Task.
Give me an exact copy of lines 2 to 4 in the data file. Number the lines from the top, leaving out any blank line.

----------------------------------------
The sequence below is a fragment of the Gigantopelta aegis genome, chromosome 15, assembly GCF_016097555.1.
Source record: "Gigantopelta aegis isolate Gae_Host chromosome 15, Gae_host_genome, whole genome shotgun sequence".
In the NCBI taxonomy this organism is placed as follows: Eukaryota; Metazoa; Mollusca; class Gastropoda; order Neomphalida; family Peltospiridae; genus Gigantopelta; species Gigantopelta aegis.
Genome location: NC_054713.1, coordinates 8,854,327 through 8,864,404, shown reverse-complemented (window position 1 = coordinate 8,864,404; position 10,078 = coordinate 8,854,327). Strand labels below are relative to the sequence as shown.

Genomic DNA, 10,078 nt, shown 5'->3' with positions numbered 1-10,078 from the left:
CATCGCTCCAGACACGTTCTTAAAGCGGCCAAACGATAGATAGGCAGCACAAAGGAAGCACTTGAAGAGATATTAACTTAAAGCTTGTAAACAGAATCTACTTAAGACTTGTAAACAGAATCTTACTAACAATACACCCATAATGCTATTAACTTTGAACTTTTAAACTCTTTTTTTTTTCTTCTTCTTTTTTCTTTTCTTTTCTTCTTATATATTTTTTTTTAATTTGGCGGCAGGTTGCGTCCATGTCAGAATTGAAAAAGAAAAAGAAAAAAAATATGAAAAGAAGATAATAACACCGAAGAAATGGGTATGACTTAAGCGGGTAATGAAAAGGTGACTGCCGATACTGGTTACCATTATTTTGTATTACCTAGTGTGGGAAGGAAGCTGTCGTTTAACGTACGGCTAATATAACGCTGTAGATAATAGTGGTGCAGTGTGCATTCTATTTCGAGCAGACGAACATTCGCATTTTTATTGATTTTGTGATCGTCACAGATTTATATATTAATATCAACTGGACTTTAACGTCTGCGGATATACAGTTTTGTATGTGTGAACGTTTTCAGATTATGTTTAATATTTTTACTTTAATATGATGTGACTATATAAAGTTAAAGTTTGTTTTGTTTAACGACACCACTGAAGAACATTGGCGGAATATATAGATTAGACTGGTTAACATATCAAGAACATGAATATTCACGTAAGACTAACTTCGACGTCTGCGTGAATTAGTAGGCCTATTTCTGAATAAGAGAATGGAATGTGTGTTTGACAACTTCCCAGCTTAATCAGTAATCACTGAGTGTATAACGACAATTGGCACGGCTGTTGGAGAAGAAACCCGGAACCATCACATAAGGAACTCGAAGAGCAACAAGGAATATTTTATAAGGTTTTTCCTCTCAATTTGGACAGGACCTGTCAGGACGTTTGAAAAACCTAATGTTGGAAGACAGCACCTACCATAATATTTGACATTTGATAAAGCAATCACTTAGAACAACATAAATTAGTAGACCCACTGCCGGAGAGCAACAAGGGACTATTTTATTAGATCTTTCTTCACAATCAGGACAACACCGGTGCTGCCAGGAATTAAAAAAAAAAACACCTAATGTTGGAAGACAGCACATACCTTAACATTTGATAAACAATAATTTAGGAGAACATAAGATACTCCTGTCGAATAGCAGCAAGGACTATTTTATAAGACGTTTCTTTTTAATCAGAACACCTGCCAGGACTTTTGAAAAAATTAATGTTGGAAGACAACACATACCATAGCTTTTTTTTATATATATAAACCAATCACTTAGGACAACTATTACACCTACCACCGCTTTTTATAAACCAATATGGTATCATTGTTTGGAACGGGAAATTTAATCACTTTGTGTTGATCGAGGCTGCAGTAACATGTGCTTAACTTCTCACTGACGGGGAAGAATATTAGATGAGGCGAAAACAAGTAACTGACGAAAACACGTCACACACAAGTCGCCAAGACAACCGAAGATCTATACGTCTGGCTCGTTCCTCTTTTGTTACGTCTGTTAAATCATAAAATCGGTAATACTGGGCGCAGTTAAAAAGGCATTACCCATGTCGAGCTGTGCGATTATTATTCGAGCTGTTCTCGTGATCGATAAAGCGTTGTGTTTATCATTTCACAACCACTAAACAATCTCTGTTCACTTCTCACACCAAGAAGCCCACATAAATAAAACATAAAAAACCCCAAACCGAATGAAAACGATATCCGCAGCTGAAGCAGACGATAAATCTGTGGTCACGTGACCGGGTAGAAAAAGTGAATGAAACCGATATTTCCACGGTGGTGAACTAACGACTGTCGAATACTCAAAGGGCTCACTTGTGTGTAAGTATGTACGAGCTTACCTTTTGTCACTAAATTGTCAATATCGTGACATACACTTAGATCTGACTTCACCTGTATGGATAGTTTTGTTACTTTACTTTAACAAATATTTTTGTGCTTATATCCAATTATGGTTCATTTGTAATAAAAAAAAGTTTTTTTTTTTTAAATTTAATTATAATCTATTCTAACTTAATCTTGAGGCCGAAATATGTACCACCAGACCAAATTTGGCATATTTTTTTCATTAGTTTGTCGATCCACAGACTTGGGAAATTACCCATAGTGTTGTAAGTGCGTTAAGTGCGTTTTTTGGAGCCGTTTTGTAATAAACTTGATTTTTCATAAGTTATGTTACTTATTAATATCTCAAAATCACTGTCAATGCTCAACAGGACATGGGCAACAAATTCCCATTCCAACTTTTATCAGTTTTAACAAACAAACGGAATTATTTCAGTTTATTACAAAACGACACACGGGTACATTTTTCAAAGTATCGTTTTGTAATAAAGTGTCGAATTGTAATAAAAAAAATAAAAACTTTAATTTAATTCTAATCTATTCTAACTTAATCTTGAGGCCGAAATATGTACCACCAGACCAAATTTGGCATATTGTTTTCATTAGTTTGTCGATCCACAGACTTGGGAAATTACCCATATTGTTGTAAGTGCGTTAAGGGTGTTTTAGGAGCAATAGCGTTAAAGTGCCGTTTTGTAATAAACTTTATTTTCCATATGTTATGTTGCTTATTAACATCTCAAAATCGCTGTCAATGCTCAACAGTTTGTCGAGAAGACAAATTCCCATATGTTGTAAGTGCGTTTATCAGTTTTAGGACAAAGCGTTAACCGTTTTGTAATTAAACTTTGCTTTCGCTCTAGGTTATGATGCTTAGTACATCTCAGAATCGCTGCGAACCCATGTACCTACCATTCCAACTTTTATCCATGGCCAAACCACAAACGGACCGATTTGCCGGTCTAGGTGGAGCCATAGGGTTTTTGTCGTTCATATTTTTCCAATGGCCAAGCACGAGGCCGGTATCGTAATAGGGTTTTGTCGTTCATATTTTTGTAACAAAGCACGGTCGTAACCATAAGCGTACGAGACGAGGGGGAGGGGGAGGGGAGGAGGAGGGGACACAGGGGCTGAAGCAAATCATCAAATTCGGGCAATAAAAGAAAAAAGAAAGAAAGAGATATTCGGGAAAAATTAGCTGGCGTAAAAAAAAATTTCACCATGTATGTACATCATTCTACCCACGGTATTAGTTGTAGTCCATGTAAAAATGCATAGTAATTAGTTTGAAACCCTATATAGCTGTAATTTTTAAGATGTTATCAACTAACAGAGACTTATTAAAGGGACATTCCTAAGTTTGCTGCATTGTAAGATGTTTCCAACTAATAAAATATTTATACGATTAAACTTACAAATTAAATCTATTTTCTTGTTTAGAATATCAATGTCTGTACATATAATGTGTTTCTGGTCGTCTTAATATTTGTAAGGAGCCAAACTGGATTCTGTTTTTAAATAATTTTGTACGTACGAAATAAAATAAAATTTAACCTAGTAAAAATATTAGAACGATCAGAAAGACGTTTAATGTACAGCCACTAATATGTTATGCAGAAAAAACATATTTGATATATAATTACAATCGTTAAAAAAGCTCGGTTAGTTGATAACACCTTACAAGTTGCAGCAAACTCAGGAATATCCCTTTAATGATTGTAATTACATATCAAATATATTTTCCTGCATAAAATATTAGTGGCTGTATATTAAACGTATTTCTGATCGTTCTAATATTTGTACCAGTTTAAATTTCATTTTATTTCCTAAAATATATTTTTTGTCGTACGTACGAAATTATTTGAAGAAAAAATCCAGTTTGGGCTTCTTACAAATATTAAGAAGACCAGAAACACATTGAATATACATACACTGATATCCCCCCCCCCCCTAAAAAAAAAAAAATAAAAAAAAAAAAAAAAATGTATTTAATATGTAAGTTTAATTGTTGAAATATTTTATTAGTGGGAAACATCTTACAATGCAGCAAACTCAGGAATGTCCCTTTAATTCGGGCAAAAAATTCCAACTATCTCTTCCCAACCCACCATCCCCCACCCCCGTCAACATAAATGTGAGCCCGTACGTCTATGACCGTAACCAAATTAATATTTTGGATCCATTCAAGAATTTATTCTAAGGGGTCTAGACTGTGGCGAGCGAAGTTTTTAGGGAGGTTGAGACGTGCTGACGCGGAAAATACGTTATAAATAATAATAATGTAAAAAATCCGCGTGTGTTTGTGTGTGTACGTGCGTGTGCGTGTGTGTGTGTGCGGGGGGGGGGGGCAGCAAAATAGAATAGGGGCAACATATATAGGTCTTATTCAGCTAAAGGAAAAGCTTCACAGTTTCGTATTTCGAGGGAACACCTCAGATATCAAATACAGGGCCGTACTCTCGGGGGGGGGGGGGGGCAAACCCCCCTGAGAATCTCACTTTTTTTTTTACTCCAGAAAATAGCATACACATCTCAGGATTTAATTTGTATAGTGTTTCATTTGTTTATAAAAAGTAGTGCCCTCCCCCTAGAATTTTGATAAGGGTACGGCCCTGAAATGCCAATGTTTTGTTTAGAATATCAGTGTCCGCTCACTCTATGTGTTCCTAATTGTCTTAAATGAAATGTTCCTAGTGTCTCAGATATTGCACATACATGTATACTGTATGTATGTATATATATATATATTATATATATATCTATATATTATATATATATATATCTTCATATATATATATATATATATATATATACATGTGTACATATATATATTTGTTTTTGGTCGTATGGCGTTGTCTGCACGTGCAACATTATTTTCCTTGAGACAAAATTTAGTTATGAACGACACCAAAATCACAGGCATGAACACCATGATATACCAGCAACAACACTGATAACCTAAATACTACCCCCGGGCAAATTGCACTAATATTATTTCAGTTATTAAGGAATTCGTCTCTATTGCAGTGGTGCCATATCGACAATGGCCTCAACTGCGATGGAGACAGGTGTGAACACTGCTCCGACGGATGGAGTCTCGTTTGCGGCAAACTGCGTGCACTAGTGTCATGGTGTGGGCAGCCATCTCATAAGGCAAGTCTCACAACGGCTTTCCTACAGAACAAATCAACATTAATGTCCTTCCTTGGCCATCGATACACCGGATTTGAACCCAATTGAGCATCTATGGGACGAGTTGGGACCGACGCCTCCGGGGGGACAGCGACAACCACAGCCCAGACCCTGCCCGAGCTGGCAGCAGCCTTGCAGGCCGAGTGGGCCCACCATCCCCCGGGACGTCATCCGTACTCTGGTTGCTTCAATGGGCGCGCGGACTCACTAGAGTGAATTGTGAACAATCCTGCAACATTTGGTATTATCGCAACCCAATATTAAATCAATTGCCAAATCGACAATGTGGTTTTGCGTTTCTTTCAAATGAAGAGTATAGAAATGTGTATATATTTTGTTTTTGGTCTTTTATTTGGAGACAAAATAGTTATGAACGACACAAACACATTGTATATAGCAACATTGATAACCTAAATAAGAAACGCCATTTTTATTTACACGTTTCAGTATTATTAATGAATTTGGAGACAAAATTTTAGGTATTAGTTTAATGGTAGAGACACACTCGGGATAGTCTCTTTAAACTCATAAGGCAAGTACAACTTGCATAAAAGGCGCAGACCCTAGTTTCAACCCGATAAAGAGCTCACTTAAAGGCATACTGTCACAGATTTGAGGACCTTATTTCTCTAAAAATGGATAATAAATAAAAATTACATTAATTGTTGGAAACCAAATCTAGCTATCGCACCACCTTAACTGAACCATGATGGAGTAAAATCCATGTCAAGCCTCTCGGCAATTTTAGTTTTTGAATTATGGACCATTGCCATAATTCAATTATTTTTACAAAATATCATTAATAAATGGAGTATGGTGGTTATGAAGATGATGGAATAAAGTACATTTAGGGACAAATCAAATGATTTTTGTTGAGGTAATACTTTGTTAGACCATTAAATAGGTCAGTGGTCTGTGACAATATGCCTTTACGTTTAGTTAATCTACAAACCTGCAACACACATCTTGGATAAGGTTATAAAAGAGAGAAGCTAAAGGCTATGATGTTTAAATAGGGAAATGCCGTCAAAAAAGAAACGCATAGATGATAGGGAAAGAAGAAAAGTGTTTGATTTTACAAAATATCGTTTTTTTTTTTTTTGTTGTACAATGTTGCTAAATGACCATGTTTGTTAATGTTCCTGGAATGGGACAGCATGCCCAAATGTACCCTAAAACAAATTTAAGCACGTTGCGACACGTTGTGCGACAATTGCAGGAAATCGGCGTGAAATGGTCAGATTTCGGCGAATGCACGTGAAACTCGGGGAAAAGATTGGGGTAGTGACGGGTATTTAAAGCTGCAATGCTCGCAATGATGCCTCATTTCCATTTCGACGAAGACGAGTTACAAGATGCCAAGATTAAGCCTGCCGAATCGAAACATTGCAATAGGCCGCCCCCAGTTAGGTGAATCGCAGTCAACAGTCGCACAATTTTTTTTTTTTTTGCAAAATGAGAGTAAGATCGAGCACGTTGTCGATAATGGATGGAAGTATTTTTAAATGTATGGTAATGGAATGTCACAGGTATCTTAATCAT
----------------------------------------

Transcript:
Source record: "Gigantopelta aegis isolate Gae_Host chromosome 15, Gae_host_genome, whole genome shotgun sequence".
In the NCBI taxonomy this organism is placed as follows: Eukaryota; Metazoa; Mollusca; class Gastropoda; order Neomphalida; family Peltospiridae; genus Gigantopelta; species Gigantopelta aegis.
Genome location: NC_054713.1, coordinates 8,854,327 through 8,864,404, shown reverse-complemented (window position 1 = coordinate 8,864,404; position 10,078 = coordinate 8,854,327). Strand labels below are relative to the sequence as shown.